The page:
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cut {base}

Convert Numeric to Factor
R 3.0.2


cut divides the range of x into intervals and codes the values in x according to which interval they fall. The leftmost interval corresponds to level one, the next leftmost to level two and so on.


cut(x, ...)
## S3 method for class 'default':
cut((x, breaks, labels = NULL,
    include.lowest = FALSE, right = TRUE, dig.lab = 3,
    ordered_result = FALSE, ...))


a numeric vector which is to be converted to a factor by cutting.
either a numeric vector of two or more unique cut points or a single number (greater than or equal to 2) giving the number of intervals into which x is to be cut.
labels for the levels of the resulting category. By default, labels are constructed using "(a,b]" interval notation. If labels = FALSE, simple integer codes are returned instead of a factor.
logical, indicating if an ‘x[i]’ equal to the lowest (or highest, for right = FALSE) ‘breaks’ value should be included.
logical, indicating if the intervals should be closed on the right (and open on the left) or vice versa.
integer which is used when labels are not given. It determines the number of digits used in formatting the break numbers.
logical: should the result be an ordered factor?
further arguments passed to or from other methods.


When breaks is specified as a single number, the range of the data is divided into breaks pieces of equal length, and then the outer limits are moved away by 0.1% of the range to ensure that the extreme values both fall within the break intervals. (If x is a constant vector, equal-length intervals are created, one of which includes the single value.)

If a labels parameter is specified, its values are used to name the factor levels. If none is specified, the factor level labels are constructed as "(b1, b2]", "(b2, b3]" etc. for right = TRUE and as "[b1, b2)", ... if right = FALSE. In this case, dig.lab indicates the minimum number of digits should be used in formatting the numbers b1, b2, .... A larger value (up to 12) will be used if needed to distinguish between any pair of endpoints: if this fails labels such as "Range3" will be used.

The default method will sort a numeric vector of breaks, but other methods are not required to and labels will correspond to the intervals after sorting.


A factor is returned, unless labels = FALSE which results in an integer vector of level codes.

Values which fall outside the range of breaks are coded as NA, as are NaN and NA values.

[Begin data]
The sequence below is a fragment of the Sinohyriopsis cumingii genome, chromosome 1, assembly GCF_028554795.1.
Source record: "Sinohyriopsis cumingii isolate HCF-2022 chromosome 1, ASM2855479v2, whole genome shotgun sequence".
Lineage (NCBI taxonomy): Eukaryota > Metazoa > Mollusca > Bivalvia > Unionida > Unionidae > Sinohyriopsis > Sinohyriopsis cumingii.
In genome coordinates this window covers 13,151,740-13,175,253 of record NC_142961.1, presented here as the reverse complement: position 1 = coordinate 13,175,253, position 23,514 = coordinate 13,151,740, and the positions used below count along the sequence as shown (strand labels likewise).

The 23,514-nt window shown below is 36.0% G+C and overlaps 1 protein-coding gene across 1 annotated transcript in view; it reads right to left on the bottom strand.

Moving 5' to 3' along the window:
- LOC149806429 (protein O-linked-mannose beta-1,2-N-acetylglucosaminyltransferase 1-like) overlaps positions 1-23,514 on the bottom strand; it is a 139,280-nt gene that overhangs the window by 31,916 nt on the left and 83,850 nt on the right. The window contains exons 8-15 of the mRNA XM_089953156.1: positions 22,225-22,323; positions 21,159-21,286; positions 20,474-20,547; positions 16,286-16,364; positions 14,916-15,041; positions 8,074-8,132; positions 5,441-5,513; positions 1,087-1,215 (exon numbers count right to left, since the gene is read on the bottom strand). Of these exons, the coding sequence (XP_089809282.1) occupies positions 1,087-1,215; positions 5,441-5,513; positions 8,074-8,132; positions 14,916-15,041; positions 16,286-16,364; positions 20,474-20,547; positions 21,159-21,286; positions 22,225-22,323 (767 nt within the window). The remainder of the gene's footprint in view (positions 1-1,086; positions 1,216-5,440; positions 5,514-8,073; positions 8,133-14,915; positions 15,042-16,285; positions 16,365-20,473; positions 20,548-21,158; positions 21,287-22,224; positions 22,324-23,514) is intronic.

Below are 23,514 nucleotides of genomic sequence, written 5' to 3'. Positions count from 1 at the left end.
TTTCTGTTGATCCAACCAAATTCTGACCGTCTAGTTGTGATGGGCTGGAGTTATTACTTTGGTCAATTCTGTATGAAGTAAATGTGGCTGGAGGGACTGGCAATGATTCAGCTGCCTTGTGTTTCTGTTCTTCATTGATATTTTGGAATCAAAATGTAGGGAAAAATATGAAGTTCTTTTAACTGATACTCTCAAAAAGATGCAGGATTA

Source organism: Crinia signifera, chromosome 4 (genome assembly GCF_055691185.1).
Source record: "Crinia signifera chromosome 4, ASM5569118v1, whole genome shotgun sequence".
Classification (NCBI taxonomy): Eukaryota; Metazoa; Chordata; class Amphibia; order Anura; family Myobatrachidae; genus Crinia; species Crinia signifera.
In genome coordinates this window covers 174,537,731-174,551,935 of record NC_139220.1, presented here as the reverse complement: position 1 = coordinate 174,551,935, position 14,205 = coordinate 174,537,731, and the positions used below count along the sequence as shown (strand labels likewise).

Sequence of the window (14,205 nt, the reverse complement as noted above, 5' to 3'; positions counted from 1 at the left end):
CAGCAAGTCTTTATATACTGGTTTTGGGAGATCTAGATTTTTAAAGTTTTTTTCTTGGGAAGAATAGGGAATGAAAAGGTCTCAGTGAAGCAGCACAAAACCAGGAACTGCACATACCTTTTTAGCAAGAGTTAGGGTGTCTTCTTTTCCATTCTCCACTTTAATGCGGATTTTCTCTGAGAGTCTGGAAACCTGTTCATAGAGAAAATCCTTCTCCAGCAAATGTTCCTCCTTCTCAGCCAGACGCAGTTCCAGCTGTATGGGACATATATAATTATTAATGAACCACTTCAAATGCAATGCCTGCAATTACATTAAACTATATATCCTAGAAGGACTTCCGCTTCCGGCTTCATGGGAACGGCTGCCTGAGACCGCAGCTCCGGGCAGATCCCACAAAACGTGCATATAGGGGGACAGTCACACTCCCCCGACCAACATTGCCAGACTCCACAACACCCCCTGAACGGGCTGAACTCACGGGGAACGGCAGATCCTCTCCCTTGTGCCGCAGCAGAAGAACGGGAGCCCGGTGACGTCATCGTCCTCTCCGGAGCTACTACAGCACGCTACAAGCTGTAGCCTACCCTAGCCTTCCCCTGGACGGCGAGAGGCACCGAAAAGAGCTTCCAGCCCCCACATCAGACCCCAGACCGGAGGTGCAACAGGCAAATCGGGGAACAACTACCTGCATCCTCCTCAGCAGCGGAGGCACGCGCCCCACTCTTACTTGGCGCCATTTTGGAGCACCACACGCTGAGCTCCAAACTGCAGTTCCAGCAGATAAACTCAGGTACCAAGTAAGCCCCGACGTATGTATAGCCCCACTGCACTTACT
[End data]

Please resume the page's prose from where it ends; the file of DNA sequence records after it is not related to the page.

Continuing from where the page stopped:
Becker, R. A., Chambers, J. M. and Wilks, A. R. (1988) The New S Language. Wadsworth & Brooks/Cole.


Instead of table(cut(x, br)), hist(x, br, plot = FALSE) is more efficient and less memory hungry. Instead of cut(*,     labels = FALSE), findInterval() is more efficient.

See Also

split for splitting a variable according to a group factor; factor, tabulate, table, findInterval.

quantile for ways of choosing breaks of roughly equal content (rather than length).

.bincode for a bare-bones version.


Z <- stats::rnorm(10000)
table(cut(Z, breaks = -6:6))
sum(table(cut(Z, breaks = -6:6, labels = FALSE)))
sum(graphics::hist(Z, breaks = -6:6, plot = FALSE)$counts)
cut(rep(1,5), 4) #-- dummy
tx0 <- c(9, 4, 6, 5, 3, 10, 5, 3, 5)
x <- rep(0:8, tx0)
stopifnot(table(x) == tx0)
table( cut(x, b = 8))
table( cut(x, breaks = 3*(-2:5)))
table( cut(x, breaks = 3*(-2:5), right = FALSE))
##--- some values OUTSIDE the breaks :
table(cx  <- cut(x, breaks = 2*(0:4)))
table(cxl <- cut(x, breaks = 2*(0:4), right = FALSE))
which(;  x[]  #-- the first 9  values  0
which(; x[] #-- the last  5  values  8
## Label construction:
y <- stats::rnorm(100)
table(cut(y, breaks = pi/3*(-3:3)))
table(cut(y, breaks = pi/3*(-3:3), dig.lab = 4))
table(cut(y, breaks =  1*(-3:3), dig.lab = 4))
# extra digits don't "harm" here
table(cut(y, breaks =  1*(-3:3), right = FALSE))
#- the same, since no exact INT!
## sometimes the default dig.lab is not enough to be avoid confusion:
aaa <- c(1,2,3,4,5,2,3,4,5,6,7)
cut(aaa, 3)
cut(aaa, 3, dig.lab = 4, ordered = TRUE)
## one way to extract the breakpoints
labs <- levels(cut(aaa, 3))
cbind(lower = as.numeric( sub("\\((.+),.*", "\\1", labs) ),
      upper = as.numeric( sub("[^,]*,([^]]*)\\]", "\\1", labs) ))

Documentation reproduced from R 3.0.2. License: GPL-2.